Why Your Company’s Website Needs to Be Responsive

Fifty-six percent of consumer traffic to leading U.S. consumer websites now comes from mobile devices, according to the SimilarWeb State of Mobile Web in the U.S. 2015 Report. While this illustrates the importance of mobile, it also demonstrates that mobile is not the whole story, since it leaves 44 percent of traffic coming from non-mobile sources.

With that in mind, ‘corePHP’ designs each and every one of our websites to be responsive in nature. This ensures your site will be viewed by your audience, no matter the device they will be utilizing.

Desktops have higher engagement than mobile, measured in time on site, pages per visit and bounce rate. A winning web design strategy needs to embrace both mobile and desktop users, not just mobile users.

Here are some ways a few leading websites make sure they accommodate all consumers:

Approaches to Mobile Web Design

Mobile-oriented websites come in a number of varieties, explains Torspark. Mobile-friendly sites were originally designed for the desktop and have made minimal adjustments to achieve legibility and functionality for mobile users, but they remain shrunken-down versions of desktop-friendly sites. Mobile-optimized sites, on the other hand, specifically target mobile users, but can be hard to read or lack optimal functionality for desktop users.

Mobile-optimized sites typically use a single-column layout, featuring uncluttered design with large graphics and fonts, while employing thumb-friendly navigation that requires minimal typing. Responsive sites adjust to any device and screen size, with one look for mobile users and another look for desktop users. Responsive sites are typically designed with a mobile-first strategy, since it is easier to start with a simple, mobile-oriented design and add elements for desktop users than vice versa.

Adapting Column Layout: Amazon

Amazon’s homepage illustrates how a responsive website can be designed to adjust to both mobile and desktop screen displays by adjusting the number of columns displayed to fit device screen width. When viewed on a mobile site, as can be viewed with Google’s Mobile-Friendly Test tool, Amazon’s homepage adopts a single-column layout view.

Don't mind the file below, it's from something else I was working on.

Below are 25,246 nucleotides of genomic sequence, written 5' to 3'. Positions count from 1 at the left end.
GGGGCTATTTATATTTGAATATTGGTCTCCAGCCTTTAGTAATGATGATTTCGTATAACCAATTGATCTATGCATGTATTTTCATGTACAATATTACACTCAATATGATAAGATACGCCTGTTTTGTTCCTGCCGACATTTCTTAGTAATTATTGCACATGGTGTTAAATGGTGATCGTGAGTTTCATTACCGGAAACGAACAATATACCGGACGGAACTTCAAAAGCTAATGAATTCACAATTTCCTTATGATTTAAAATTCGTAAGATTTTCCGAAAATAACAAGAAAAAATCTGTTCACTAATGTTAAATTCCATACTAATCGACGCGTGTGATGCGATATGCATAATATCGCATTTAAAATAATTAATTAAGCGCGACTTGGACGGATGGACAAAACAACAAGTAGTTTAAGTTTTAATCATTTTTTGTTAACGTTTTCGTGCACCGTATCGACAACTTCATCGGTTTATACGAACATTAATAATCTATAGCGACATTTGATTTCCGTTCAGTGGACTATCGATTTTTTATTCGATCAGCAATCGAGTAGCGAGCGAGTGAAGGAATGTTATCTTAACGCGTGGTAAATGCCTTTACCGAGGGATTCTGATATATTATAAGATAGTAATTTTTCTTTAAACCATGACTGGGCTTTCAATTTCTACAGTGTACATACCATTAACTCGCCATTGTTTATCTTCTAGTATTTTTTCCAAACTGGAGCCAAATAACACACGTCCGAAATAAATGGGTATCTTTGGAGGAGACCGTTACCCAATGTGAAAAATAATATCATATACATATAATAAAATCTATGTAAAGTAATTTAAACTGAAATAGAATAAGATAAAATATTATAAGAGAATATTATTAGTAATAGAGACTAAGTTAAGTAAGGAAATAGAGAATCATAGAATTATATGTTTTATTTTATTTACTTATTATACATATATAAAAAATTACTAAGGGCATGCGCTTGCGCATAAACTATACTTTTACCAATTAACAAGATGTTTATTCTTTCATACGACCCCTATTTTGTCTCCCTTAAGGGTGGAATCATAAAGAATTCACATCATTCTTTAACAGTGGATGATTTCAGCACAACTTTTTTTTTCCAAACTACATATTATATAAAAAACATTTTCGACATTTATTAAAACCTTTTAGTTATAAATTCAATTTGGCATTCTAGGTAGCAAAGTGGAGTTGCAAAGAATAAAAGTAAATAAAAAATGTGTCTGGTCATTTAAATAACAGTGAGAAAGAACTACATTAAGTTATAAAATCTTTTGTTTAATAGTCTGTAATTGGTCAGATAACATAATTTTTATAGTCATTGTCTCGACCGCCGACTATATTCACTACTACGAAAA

Viewed this way, the page displays a simplified design divided into four major areas. A header area features key navigational tools such as a search bar, sign-in link, shopping cart and navigational menu links, displayed primarily through icons to minimize text. Beneath this is a banner area with a highlighted offer, a large sign-in button and an offer for the Deal of the Day.

When the page is viewed on a desktop with a wide-screen display, the header area widens and adds more text navigation options, and the area below the banner area splits into four columns, the first displaying the large sign-in button, the second showing department navigation links, the third displaying a highlight offer and the last displaying another highlight offer above the Deal of the Day offer.

Making the Most of Responsive Graphics: Walmart

The size of mobile screens makes it imperative for responsive sites to rely on large graphics to do the heavy lifting, a feature which carries over well onto desktop display. Walmart’s homepage exemplifies how to get the most out of graphics. On mobile displays, beneath banner and search bar rows, Walmart’s page features two rows that serve to deliver 15 offers. The first row uses a rotating offer display to serve five offers, each dominated by a large image with a large-text headline communicating the essence of the offer. The second row uses three columns with rotating buttons to enable visitors to cycle through 10 different offers. On desktop layouts, the second rotating row widens to display six to seven offers per screen, with three rotating options for a total of 20 offers available.

Using a Clean Layout: Amway

Responsive design also relies on a simplified, clean layout that displays well in both mobile and desktop format. Amway’s blog illustrates a well-designed, clean layout format. The header row features a handful of navigational icons in mobile format, which expands into some additional options including text links in desktop format. The banner area of the site displays the blog’s logo in clear, vivid blue and red letters against a white background surrounded by lots of white space. Textual elements are kept to a minimum in both mobile and desktop layouts. Large images enable links to featured posts.

To get started on building the responsive website of your dreams, contact ‘corePHP’ today.


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